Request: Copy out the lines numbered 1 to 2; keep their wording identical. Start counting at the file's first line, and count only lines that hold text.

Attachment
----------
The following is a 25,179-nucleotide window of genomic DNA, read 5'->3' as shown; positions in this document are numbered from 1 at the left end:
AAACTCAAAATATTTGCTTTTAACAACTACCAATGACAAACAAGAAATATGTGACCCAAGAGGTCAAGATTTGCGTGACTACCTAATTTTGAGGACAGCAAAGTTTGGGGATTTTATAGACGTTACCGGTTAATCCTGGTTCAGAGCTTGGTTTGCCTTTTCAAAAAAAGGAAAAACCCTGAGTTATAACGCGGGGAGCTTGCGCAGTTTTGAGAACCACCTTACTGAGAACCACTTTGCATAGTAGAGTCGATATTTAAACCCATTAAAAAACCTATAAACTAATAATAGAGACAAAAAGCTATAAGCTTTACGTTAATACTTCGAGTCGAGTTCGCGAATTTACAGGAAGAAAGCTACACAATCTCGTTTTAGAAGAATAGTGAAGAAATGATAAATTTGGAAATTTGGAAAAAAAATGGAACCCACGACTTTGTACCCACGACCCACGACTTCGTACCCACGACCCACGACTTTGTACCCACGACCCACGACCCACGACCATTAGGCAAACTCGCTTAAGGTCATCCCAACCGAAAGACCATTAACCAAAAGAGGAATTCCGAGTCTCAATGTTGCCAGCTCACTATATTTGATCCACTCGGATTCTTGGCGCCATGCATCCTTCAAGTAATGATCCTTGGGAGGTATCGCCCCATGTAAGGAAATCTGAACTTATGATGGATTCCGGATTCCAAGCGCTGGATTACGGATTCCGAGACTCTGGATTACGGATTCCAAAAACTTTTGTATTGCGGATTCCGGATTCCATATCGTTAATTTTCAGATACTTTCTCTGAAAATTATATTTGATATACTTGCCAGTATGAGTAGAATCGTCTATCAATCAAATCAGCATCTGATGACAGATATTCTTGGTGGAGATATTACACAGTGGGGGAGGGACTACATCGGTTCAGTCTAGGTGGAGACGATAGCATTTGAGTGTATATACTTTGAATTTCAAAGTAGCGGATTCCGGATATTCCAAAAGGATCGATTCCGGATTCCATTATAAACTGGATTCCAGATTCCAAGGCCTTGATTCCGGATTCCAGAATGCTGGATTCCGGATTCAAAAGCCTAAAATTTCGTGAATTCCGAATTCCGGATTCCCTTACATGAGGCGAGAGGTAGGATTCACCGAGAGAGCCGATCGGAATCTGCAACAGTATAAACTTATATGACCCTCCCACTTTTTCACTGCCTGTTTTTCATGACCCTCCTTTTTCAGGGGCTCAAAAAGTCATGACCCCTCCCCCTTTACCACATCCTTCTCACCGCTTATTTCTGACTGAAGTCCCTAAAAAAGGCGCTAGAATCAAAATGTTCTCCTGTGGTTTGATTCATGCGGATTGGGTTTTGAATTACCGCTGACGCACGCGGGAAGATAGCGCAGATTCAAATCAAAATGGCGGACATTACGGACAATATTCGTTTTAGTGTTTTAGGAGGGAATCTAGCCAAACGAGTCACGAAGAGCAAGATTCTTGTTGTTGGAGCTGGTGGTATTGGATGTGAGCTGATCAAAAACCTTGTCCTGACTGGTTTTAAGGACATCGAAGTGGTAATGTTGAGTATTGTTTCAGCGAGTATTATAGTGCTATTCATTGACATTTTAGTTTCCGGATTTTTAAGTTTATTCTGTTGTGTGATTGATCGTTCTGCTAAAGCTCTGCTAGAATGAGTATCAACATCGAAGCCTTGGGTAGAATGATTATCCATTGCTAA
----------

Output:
The following is a 25,179-nucleotide window of genomic DNA, read 5'->3' as shown; positions in this document are numbered from 1 at the left end:
AAACTCAAAATATTTGCTTTTAACAACTACCAATGACAAACAAGAAATATGTGACCCAAGAGGTCAAGATTTGCGTGACTACCTAATTTTGAGGACAGCAAAGTTTGGGGATTTTATAGACGTTACCGGTTAATCCTGGTTCAGAGCTTGGTTTGCCTTTTCAAAAAAAGGAAAAACCCTGAGTTATAACGCGGGGAGCTTGCGCAGTTTTGAGAACCACCTTACTGAGAACCACTTTGCATAGTAGAGTCGATATTTAAACCCATTAAAAAACCTATAAACTAATAATAGAGACAAAAAGCTATAAGCTTTACGTTAATACTTCGAGTCGAGTTCGCGAATTTACAGGAAGAAAGCTACACAATCTCGTTTTAGAAGAATAGTGAAGAAATGATAAATTTGGAAATTTGGAAAAAAAATGGAACCCACGACTTTGTACCCACGACCCACGACTTCGTACCCACGACCCACGACTTTGTACCCACGACCCACGACCCACGACCATTAGGCAAACTCGCTTAAGGTCATCCCAACCGAAAGACCATTAACCAAAAGAGGAATTCCGAGTCTCAATGTTGCCAGCTCACTATATTTGATCCACTCGGATTCTTGGCGCCATGCATCCTTCAAGTAATGATCCTTGGGAGGTATCGCCCCATGTAAGGAAATCTGAACTTATGATGGATTCCGGATTCCAAGCGCTGGATTACGGATTCCGAGACTCTGGATTACGGATTCCAAAAACTTTTGTATTGCGGATTCCGGATTCCATATCGTTAATTTTCAGATACTTTCTCTGAAAATTATATTTGATATACTTGCCAGTATGAGTAGAATCGTCTATCAATCAAATCAGCATCTGATGACAGATATTCTTGGTGGAGATATTACACAGTGGGGGAGGGACTACATCGGTTCAGTCTAGGTGGAGACGATAGCATTTGAGTGTATATACTTTGAATTTCAAAGTAGCGGATTCCGGATATTCCAAAAGGATCGATTCCGGATTCCATTATAAACTGGATTCCAGATTCCAAGGCCTTGATTCCGGATTCCAGAATGCTGGATTCCGGATTCAAAAGCCTAAAATTTCGTGAATTCCGAATTCCGGATTCCCTTACATGAGGCGAGAGGTAGGATTCACCGAGAGAGCCGATCGGAATCTGCAACAGTATAAACTTATATGACCCTCCCACTTTTTCACTGCCTGTTTTTCATGACCCTCCTTTTTCAGGGGCTCAAAAAGTCATGACCCCTCCCCCTTTACCACATCCTTCTCACCGCTTATTTCTGACTGAAGTCCCTAAAAAAGGCGCTAGAATCAAAATGTTCTCCTGTGGTTTGATTCATGCGGATTGGGTTTTGAATTACCGCTGACGCACGCGGGAAGATAGCGCAGATTCAAATCAAAATGGCGGACATTACGGACAATATTCGTTTTAGTGTTTTAGGAGGGAATCTAGCCAAACGAGTCACGAAGAGCAAGATTCTTGTTGTTGGAGCTGGTGGTATTGGATGTGAGCTGATCAAAAACCTTGTCCTGACTGGTTTTAAGGACATCGAAGTGGTAATGTTGAGTATTGTTTCAGCGAGTATTATAGTGCTATTCATTGACATTTTAGTTTCCGGATTTTTAAGTTTATTCTGTTGTGTGATTGATCGTTCTGCTAAAGCTCTGCTAGAATGAGTATCAACATCGAAGCCTTGGGTAGAATGATTATCCATTGCTAA